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Winning the Gigatown contest would start a new gold rush for Otago, Animated Research Ltd managing director Ian Taylor says.
Mr Taylor, who flies to Las Vegas tomorrow to talk to an IBM conference with 20,000 participants, said Dunedin was the prime city to win the competition.
It was a finalist with Wanaka, Timaru, Nelson and Gisborne and some massive social activity, led recently by Dunedin City Council chief executive Sue Bidrose, had Dunedin pulling ahead of its opposition.
Mr Taylor said it was a pity Dunedin had to fight Wanaka and Timaru for the title of becoming the first Gigatown in Australasia but Dunedin winning would drive the biggest difference to the region and the South Island.
Being the smartest city in Australasia would bring huge benefits to the city - ''absolutely priceless'' - and would drive the high-value, highly paid jobs the city was craving.
Dunedin had floundered around looking for a sense of identity for many years and being the first Gigatown would drive a new gold rush, he said.
''We have the medical school, the University of Otago, smart businesses to make the biggest difference, not just to Dunedin but to Otago and the South Island. Being the smartest town can be expanded to all businesses.''
But Mr Taylor warned people should stop thinking that winning Gigatown would make an immediate difference to existing businesses, although they would still benefit.
It was like someone offering to build a harbour bridge.
The infrastructure was needed but it was what difference the new bridge - or fast internet - would make.
''If we are just thinking about the here and now, we will end up with another Hillside workshops, only a virtual one.''
Fifteen years ago, when people were discussing how to use the internet, no-one thought of YouTube, Facebook or Google, he said.
They were all designed by students in garages or dorm rooms at universities.
Dunedin had a wonderful university and attracting students to the city to develop their ideas with one gigabit per second of data would make a difference to all of New Zealand.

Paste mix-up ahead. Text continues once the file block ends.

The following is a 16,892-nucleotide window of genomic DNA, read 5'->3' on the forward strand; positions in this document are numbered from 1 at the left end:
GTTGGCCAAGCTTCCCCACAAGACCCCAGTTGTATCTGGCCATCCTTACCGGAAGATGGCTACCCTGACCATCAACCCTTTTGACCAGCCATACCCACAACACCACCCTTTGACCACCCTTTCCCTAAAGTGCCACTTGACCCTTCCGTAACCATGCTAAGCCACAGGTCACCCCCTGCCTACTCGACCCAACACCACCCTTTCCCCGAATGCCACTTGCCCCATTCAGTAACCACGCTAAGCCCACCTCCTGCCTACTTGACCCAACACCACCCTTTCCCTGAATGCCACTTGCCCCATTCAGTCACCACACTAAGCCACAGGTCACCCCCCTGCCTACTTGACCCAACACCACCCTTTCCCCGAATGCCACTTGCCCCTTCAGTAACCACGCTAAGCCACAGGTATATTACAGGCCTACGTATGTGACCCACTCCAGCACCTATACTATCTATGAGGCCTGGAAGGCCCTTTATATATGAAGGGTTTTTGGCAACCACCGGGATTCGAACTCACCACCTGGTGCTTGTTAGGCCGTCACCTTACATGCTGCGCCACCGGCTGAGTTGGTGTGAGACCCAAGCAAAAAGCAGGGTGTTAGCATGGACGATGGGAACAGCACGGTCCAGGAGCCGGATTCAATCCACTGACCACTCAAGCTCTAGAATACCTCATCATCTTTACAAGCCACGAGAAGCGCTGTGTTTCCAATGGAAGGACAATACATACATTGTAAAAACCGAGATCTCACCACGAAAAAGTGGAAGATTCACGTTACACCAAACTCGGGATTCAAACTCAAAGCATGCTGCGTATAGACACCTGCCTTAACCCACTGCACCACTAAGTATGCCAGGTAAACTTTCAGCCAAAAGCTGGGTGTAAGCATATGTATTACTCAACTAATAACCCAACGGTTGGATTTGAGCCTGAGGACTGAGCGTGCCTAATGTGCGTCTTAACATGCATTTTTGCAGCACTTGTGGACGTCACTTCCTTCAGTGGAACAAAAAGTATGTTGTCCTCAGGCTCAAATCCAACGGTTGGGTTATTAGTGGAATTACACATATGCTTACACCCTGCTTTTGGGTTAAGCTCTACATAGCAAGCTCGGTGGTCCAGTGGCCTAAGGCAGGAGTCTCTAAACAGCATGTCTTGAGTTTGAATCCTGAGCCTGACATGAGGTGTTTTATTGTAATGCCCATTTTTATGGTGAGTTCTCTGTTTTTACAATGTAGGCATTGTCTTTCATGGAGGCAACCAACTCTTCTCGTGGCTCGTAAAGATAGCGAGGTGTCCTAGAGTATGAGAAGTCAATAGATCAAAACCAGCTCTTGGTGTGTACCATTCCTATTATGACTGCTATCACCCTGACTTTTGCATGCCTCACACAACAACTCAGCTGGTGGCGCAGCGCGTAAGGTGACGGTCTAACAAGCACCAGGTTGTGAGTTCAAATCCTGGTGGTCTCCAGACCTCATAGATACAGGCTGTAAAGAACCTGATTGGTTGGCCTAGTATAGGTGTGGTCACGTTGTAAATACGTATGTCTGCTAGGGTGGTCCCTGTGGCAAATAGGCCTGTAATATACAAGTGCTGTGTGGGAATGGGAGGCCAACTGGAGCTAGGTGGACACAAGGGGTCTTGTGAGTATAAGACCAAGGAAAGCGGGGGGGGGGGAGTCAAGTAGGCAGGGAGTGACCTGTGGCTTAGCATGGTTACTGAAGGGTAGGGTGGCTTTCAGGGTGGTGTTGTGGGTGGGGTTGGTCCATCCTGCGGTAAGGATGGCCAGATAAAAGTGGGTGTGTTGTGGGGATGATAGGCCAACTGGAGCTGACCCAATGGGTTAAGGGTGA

''Years ago when I was talking to the Government about the internet, I called it the Yellow Brick Road.
"When the Government asked about the business case for its involvement, I said just give the kids the Yellow Brick Road and they will amaze you,'' he said.
''I don't know what the kids will do but we need this road to allow them to do it on. This is about creating jobs for the kids still in primary school.''
Mr Taylor has this week been sending some of his presentation to the IBM conference through existing internet connections.
The ability to access 1GB would add significant advantages to his business. His speech is called ''The internet of things''.
Mr Taylor turns 65 next year and is planning to retire to Wanaka. He admitted to the Otago Daily Times it would be ideal to have the fast data at Wanaka for his retirement but he believed the best place for the Gigatown was Dunedin.
Otago businessman Sir Eion Edgar, who lives in Queenstown, has also thrown his support behind Dunedin winning.
Sir Eion emailed university alumni and friends of Dunedin urging them to sign up to the competition.
''The benefits to Dunedin and the university are considerable. So for no cost, except for a minute of your time, you can help Dunedin win. Please spread the word,'' he wrote.